World Cup marketing winners range from the networks, whose ratings have been up; to the advertisers, reaping the benefits; to struggling Major League Soccer, which took a gamble by purchasing the live broadcast rights; and to the players themselves, some of whom should be able to score endorsements here at home, where interest in soccer is somewhere between slim and nil.
"Given the time difference between here and [South Korea and Japan, co-hosts of the tournament], and given that these telecasts are taped, it's worked out very well," said Mark Mandel, spokesman for ABC, which is sharing the broadcasts with Walt Disney Co. sibling ESPN.
Clearly, the accomplishments of the U.S.-advancing to the quarterfinals of soccer's quadrennial championship for the first time since the inaugural World Cup in 1930-have driven the sudden fervor. The 2-1 win over Mexico on June 17 that launched the Americans into the quarters drew a 2.29 cable rating on ESPN, according to Nielsen Media Research. The game began at 2:30 a.m. and was the most-watched cable program ever between 1 a.m. and 6 a.m. among men ages 18-34 and 18-49.
That coveted demographic appeals to advertisers, some of whom jumped on board well after the month-long tournament began May 31 after seeing the success of the U.S. national team. That Major League Soccer was able to sell in the scatter market is a testament to the wisdom of its high-stakes wager.
MLS is this country's top professional soccer league, started after the U.S. hosted the 1994 World Cup. The league has struggled greatly in recent years, its popularity mirrored by the country's low-level interest in soccer-or football, as the sport is known in the rest of the world-where it reigns supreme.
Convinced it could raise its own profile, MLS took a chance and paid $40 million to purchase U.S. broadcast rights to the tournament. It then bought time on ABC and ESPN, and sold the advertising itself.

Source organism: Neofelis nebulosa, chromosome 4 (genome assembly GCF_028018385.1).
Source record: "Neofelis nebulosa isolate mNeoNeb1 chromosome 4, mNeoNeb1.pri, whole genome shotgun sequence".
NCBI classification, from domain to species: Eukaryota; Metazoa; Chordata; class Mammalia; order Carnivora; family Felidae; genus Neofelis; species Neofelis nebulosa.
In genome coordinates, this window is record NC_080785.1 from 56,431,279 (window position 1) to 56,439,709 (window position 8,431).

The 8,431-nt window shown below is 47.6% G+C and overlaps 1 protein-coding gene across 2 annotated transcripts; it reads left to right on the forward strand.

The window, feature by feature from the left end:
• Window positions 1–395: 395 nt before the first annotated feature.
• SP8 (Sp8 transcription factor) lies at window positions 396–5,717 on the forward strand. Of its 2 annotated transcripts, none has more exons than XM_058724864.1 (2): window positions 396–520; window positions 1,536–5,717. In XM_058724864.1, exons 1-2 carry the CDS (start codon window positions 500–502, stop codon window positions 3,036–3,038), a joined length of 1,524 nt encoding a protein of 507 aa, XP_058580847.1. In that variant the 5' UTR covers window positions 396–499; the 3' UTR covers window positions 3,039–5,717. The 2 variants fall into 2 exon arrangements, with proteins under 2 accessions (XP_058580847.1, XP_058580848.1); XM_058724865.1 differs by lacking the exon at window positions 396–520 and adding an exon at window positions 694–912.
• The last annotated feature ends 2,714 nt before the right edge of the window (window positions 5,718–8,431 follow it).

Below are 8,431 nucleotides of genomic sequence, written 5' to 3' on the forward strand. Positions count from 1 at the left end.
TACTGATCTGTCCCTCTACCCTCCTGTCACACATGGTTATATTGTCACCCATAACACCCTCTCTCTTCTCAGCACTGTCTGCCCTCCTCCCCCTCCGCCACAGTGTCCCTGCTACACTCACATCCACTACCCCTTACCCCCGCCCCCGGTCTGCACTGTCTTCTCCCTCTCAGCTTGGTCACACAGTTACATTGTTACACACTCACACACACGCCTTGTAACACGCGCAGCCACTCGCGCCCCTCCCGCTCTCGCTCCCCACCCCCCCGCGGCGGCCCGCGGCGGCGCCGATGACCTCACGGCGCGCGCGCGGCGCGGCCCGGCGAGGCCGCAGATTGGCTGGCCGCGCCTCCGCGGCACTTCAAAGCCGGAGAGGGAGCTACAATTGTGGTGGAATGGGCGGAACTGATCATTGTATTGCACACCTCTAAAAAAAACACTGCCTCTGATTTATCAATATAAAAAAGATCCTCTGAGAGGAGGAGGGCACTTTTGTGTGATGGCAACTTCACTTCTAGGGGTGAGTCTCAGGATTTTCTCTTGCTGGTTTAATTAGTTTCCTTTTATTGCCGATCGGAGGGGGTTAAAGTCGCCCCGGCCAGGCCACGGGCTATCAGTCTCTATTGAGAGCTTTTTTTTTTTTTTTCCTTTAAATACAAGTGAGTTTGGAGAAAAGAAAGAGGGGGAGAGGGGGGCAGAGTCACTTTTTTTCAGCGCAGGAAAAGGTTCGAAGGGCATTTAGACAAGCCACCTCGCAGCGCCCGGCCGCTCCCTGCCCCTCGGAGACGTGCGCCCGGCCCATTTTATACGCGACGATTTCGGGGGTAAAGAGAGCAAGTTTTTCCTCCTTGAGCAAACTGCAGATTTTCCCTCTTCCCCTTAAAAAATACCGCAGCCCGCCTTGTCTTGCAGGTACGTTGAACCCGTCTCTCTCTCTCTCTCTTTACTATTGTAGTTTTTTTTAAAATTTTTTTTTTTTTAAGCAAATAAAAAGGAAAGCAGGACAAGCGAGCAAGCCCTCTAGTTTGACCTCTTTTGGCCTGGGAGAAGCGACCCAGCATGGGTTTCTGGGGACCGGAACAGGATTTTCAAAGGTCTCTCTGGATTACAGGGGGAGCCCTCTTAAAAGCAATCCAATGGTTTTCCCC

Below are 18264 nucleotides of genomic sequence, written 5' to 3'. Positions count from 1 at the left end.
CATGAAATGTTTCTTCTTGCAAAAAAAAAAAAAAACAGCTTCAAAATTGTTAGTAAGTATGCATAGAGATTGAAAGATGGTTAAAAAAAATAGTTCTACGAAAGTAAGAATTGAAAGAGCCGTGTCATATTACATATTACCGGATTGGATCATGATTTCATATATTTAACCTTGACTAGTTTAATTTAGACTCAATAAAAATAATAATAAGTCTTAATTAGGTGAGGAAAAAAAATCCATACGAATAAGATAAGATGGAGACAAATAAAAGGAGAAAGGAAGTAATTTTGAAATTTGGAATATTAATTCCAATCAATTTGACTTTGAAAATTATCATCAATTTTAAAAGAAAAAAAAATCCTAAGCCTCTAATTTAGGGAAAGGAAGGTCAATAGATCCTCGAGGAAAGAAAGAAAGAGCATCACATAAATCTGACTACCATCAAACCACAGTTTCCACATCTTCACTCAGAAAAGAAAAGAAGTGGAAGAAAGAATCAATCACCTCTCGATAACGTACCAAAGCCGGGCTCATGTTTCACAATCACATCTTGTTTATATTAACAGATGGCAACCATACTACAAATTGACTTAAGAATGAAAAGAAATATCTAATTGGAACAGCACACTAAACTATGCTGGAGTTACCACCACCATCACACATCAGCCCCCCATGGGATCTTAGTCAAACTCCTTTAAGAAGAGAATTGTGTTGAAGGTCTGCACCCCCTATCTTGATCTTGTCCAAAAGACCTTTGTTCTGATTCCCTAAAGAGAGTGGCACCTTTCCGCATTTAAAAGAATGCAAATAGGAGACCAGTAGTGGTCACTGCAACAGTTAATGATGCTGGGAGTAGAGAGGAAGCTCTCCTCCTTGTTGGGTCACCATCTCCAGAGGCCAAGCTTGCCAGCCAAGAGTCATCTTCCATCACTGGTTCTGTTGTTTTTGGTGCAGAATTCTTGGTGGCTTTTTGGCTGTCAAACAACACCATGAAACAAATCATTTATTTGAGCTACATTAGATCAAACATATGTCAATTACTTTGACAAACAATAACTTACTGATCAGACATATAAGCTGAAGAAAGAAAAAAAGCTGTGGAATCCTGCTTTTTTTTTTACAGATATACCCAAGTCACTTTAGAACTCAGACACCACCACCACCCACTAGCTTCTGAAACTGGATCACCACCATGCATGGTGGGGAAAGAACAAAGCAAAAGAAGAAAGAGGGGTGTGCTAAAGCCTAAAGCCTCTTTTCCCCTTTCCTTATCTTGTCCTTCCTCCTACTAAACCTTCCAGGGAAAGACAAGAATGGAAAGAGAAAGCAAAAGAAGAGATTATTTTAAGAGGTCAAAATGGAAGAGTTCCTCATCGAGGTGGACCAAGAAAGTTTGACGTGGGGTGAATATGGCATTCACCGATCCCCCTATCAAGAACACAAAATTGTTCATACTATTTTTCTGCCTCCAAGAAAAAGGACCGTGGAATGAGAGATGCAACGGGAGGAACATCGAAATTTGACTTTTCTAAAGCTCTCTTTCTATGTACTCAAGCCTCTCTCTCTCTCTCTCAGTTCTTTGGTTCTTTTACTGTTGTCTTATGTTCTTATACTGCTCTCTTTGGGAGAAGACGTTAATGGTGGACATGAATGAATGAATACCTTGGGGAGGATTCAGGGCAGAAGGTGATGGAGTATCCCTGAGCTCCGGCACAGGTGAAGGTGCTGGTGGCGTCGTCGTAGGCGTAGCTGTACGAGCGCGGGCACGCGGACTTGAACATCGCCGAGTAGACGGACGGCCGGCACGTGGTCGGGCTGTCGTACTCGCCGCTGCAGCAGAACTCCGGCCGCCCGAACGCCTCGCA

"Any rights-holder takes a risk, but it was a risk we thought was dead-on for what we wanted to do," said Mark Noonan, MLS exec-VP-marketing.
The risk has apparently paid off. Despite America's so-so interest in soccer and the fact that live games are being broadcast between 2:30 a.m. and 7:30 a.m. on the East coast, MLS sold out its inventory and went back to soccer's governing body, the Federation Internationale de Football Association to get more avails.
Anheuser-Busch Cos.' Budweiser signed on as the main presenting sponsor, and Mr. Noonan was able to later cut deals with Diageo's Burger King Corp., Coca-Cola Co. and Apple Computer, among others. Mr. Noonan said the deals ranged from high six figures to several million dollars. Along the way, MLS has been able to plug itself.
"Obviously, we're thrilled," Mr. Noonan said. "I think it gives us a lot of credibility as a league."
In the meantime, Nike, maker of the U.S. team apparel, is shifting into high gear to provide retailers with replica jerseys that are flying off store shelves at $89.99 a pop. American star Landon Donovan was on the cover of the latest issue of Time Inc.'s Sports Illustrated in a week when golf icon Tiger Woods won the U.S. Open and the Detroit Red Wings won the Stanley Cup.
Mr. Donovan and teammate DaMarcus Beasley are both just 20 years old and will most assuredly be back for the 2006 World Cup in Germany. Clint Mathis is the team's poster boy/scoring threat, and goalkeeper Brad Friedel has been phenomenal. Those four are the early favorites to land endorsement deals.
"There will be some endorsements for them when they come," said one sports-marketing expert, "but soccer is still a low-priority sport in the U.S. It will be like the Olympics. They'll get some juice out of it for a few months, but it won't heat up again until the next World Cup."